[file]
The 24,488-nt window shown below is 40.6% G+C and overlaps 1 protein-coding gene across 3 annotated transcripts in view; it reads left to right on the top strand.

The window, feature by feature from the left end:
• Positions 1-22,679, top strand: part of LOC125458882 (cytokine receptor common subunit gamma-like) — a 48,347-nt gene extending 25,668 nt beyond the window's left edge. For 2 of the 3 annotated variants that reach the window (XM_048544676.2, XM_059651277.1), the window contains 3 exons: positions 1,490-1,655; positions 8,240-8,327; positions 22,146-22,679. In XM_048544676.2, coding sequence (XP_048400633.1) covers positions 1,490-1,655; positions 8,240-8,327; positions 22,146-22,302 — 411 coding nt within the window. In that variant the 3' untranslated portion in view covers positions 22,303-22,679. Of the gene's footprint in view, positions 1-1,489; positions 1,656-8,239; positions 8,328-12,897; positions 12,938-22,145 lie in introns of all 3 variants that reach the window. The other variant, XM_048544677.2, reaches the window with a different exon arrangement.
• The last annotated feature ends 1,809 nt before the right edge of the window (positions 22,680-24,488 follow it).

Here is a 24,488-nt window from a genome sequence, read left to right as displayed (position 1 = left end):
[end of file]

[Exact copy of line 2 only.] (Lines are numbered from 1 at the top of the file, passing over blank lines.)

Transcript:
The window, feature by feature from the left end: